While perusing the results from Mecum’s Spring Classic Auction in Indianapolis we noticed that the top Corvette sales price was actually just the 13th highest bid placed on a Corvette at that event. Meaning 12 other cars were bid higher than the $198,000 quadruple blue 1967 convertible which topped the Indy Corvette sales yet did not sell. We don’t recall seeing a disparity like this before so promptly we dove headfirst into the rabbit hole of auction results.
We all know that cars don’t sell at auctions for any number of reasons. It could simply be that the owner wasn’t quite ready to part with the car. It could also be that the money just wasn’t in the room at the time when the car crossed the block. Then it could be the lure of good old-fashioned money and an owner refusing to sell lower than what they want to. Maybe we’re starting to see a softening of the market? Any way you cut it, Mecum Indy had a wide variety of high-priced Corvettes that failed to met reserve.
The most notable no-sale was The Ultimate 1967 L88 which failed to change hands at $3.2 million. Now, valuing a car like that is next to impossible, but we suspect there was very little chance this car was finding a new garage regardless of where the final bid landed. Could the owner just have been fishing to see what the market would bear? Who knows, but odds are we’ll see it show up at another auction again in the future.
Speaking of appearing at multiple auctions, the 2nd and 3rd highest no-sales have been traveling the country almost as long as Guns and Roses’ last tour. The first production 1967 L88 failed to sell once again after a $1.9 million dollar bid. In January of this year, it was bid to $1.8 million at Mecum Kissimmee. As far back as 2010, it sold for $1.25 million at Mecum Monterrey. We think the market has spoken on this and the owner needs to just let go.
The 3rd highest no sale at Mecum Indy was the 1969 L88 pair. These 2 L88’s have been traveling as a duo for a year now with high bids of $725k in Indy 2020, $725k in Glendale 2020, and $700k at Indy 2019. Prior to that, they’ve been offered separately for the last couple of years. The green car’s previous high bid was $500k at Dallas 2018, Indy 2016, and Monterey 2016. Meanwhile, the white car looks to have last sold at Monterrey 2018 for $451k. Its recent no-sale high bids have been $400k at Mecum Chicago and Kissimmee in 2019 and $325k at Monterrey 2019. Again, the market has clearly spoken about these cars. It’s time to cut them loose and move on.
Next up we see the famous ex-Chip Miller and Ed Foss white 1969 L88. It failed to sell at $675k. This particular car has been for sale on eBay and other sites for over $1 million for a while now. When was the last time you actually saw a C3 L88 sell for over a million bucks? Even though this L88 is among the best of the best, that $675k in Indy last month is probably as good as it’s going to get.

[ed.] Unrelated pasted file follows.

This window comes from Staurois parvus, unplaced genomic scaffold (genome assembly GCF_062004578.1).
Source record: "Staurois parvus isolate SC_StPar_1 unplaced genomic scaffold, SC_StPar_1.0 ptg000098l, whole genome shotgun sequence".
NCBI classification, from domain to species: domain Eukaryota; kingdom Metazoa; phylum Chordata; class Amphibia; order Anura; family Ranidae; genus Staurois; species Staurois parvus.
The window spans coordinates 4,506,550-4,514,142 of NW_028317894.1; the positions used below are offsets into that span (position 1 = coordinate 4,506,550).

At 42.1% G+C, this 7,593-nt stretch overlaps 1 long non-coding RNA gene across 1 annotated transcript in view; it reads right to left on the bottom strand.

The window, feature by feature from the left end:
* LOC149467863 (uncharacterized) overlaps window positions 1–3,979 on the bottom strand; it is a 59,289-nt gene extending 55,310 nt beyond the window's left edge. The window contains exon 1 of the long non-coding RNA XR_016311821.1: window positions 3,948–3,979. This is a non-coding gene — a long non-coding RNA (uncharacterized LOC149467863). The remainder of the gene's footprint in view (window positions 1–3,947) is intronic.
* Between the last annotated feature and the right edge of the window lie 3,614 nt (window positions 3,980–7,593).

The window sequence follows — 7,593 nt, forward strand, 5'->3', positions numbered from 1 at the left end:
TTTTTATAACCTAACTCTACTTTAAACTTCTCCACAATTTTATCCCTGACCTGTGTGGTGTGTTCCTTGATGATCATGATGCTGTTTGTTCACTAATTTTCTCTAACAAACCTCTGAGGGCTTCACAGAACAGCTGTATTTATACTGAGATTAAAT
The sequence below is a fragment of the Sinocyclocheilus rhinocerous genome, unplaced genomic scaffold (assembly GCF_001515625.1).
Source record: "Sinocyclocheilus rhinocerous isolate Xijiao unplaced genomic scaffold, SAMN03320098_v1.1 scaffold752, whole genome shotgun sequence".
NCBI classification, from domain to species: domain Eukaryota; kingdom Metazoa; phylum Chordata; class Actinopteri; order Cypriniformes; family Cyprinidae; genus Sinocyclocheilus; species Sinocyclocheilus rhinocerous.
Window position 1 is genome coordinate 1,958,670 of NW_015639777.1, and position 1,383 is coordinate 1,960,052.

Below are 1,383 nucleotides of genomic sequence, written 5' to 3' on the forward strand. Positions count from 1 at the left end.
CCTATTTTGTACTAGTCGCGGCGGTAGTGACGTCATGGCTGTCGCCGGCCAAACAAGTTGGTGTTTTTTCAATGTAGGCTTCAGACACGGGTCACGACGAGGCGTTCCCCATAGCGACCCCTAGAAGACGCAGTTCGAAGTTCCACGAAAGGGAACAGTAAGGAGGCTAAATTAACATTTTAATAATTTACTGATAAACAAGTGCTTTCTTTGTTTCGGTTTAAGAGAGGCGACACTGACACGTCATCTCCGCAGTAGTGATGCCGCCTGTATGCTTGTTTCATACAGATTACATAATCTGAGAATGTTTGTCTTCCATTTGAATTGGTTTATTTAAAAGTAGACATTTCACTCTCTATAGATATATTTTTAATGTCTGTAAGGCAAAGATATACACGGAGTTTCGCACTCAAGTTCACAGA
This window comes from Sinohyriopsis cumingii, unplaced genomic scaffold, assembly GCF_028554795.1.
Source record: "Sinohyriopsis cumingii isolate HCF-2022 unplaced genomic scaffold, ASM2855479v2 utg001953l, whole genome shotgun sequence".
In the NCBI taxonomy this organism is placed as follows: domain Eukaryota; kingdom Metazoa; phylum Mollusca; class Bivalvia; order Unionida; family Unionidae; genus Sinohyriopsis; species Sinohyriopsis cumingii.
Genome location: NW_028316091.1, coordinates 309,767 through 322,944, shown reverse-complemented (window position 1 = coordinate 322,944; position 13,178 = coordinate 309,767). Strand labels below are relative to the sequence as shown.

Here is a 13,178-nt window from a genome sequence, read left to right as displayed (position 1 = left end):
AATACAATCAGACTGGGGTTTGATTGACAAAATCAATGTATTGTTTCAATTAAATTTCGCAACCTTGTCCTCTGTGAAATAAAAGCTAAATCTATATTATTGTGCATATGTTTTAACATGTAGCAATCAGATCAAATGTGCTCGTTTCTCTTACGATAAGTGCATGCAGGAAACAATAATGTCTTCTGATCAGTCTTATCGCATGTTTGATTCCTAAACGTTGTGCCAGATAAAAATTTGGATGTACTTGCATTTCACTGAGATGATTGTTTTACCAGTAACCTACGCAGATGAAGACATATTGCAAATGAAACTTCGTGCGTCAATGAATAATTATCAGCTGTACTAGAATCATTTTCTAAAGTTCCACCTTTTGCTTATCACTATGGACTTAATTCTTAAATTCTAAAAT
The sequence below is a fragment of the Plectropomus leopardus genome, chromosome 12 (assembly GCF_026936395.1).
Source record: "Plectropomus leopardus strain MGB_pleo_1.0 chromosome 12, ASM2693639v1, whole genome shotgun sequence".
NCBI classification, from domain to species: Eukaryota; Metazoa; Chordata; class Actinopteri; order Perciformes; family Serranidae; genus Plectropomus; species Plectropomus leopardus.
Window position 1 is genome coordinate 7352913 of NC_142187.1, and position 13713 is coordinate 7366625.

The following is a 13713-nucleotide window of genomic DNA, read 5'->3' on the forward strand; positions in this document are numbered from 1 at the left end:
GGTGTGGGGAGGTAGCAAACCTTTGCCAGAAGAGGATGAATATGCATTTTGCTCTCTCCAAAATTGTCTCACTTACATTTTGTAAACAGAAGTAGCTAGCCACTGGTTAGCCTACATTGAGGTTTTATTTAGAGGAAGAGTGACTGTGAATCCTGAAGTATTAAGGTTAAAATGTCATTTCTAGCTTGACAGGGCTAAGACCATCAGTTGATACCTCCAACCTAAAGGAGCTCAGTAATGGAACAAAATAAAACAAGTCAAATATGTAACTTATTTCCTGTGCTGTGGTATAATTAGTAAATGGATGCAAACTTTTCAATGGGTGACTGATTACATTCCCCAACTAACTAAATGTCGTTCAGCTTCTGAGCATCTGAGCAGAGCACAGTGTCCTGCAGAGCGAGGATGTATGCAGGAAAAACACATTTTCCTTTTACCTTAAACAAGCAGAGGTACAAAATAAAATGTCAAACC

Backing up and taking a higher-level look at the “Not Top-12” from Mecum Indy we only see cars from the first 3 generations and we only see 2 restomods. The remainder are factory stock plus the 1 racer. The factory-correct cars are all highly decorated with NCRS, Bloomington, and MCACN awards and represent some of the top Corvettes currently on the market. In any case, it will be interesting to see if they show up at future auctions and whether or not they find new homes.
So, what are seeing here? Is this the beginning of a market trend? Clearly, the L88 market has started to drop from its heyday a few years ago. Has Covid-19 started to influence the collector car market? Another thing to watch here could be restomod market. Maybe it’s starting to impact the factory-correct world? Wouldn’t you rather have $300k car with classic looks and modern amenities instead of a $300k car on bias-ply tires that comparatively drives like a dump truck? When it comes to auctions, the savvy bidders will always know what they’re looking at are willing to pay. So, when you see the same cars over and over, bidding to roughly the same numbers, that should be a clue. We’ll keep an eye on things as the live auctions continue to return later this year. In the meantime, you can head over to the Mecum website and sift through the data like we did.
Here’s a closer look at the Top 12 no sales from Mecum Indy 2020 and their respective high bids.
1. Lot #F156 “The Ultimate” 1967 Corvette L88 Convertible
2. Lot #S140 “The First” 1967 Corvette L88 Convertible – $1,900,000
3. Lot #F123 1969 Corvette L88 Pair – $700,000
4. Lot #K122 1969 Corvette L88 Convertible – $675,000
5. Lot #S148 1955 Corvette Roadster VIN 002 – $500,000
6. Lot #K107 1965 Corvette Fuelie Convertible – $425,000
7. Lot #S176 1968 Corvette L88 Coupe – $375,000
8. Lot #S154 1967 Corvette L71 Coupe – $310,000
9. Lot #S155 1967 L71 Convertible – $300,000
10. Lot #S106 1958 Corvette Restomod – $270,000
11. Lot #S156 1967 Corvette L71 Convertible – $200,000
12. Lot #S190 1961 Corvette Restomod – $200,000